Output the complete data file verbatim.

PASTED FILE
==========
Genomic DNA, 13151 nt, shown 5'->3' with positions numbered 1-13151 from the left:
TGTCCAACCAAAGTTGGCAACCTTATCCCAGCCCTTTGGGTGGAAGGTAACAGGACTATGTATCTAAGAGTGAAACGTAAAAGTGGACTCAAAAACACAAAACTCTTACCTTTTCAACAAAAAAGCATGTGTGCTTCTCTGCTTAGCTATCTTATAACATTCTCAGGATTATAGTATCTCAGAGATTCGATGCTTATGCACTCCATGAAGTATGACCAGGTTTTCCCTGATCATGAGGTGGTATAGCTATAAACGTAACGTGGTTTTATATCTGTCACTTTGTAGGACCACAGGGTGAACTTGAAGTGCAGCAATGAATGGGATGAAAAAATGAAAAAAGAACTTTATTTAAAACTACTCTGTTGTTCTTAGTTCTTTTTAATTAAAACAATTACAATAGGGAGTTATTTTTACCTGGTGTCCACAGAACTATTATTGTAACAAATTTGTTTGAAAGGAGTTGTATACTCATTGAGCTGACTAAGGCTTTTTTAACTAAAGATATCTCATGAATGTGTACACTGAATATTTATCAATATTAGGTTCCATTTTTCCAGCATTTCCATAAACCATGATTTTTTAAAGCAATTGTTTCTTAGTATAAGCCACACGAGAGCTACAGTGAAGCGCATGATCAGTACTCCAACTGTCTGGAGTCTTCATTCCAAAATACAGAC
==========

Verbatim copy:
Genomic DNA, 13151 nt, shown 5'->3' with positions numbered 1-13151 from the left:
TGTCCAACCAAAGTTGGCAACCTTATCCCAGCCCTTTGGGTGGAAGGTAACAGGACTATGTATCTAAGAGTGAAACGTAAAAGTGGACTCAAAAACACAAAACTCTTACCTTTTCAACAAAAAAGCATGTGTGCTTCTCTGCTTAGCTATCTTATAACATTCTCAGGATTATAGTATCTCAGAGATTCGATGCTTATGCACTCCATGAAGTATGACCAGGTTTTCCCTGATCATGAGGTGGTATAGCTATAAACGTAACGTGGTTTTATATCTGTCACTTTGTAGGACCACAGGGTGAACTTGAAGTGCAGCAATGAATGGGATGAAAAAATGAAAAAAGAACTTTATTTAAAACTACTCTGTTGTTCTTAGTTCTTTTTAATTAAAACAATTACAATAGGGAGTTATTTTTACCTGGTGTCCACAGAACTATTATTGTAACAAATTTGTTTGAAAGGAGTTGTATACTCATTGAGCTGACTAAGGCTTTTTTAACTAAAGATATCTCATGAATGTGTACACTGAATATTTATCAATATTAGGTTCCATTTTTCCAGCATTTCCATAAACCATGATTTTTTAAAGCAATTGTTTCTTAGTATAAGCCACACGAGAGCTACAGTGAAGCGCATGATCAGTACTCCAACTGTCTGGAGTCTTCATTCCAAAATACAGAC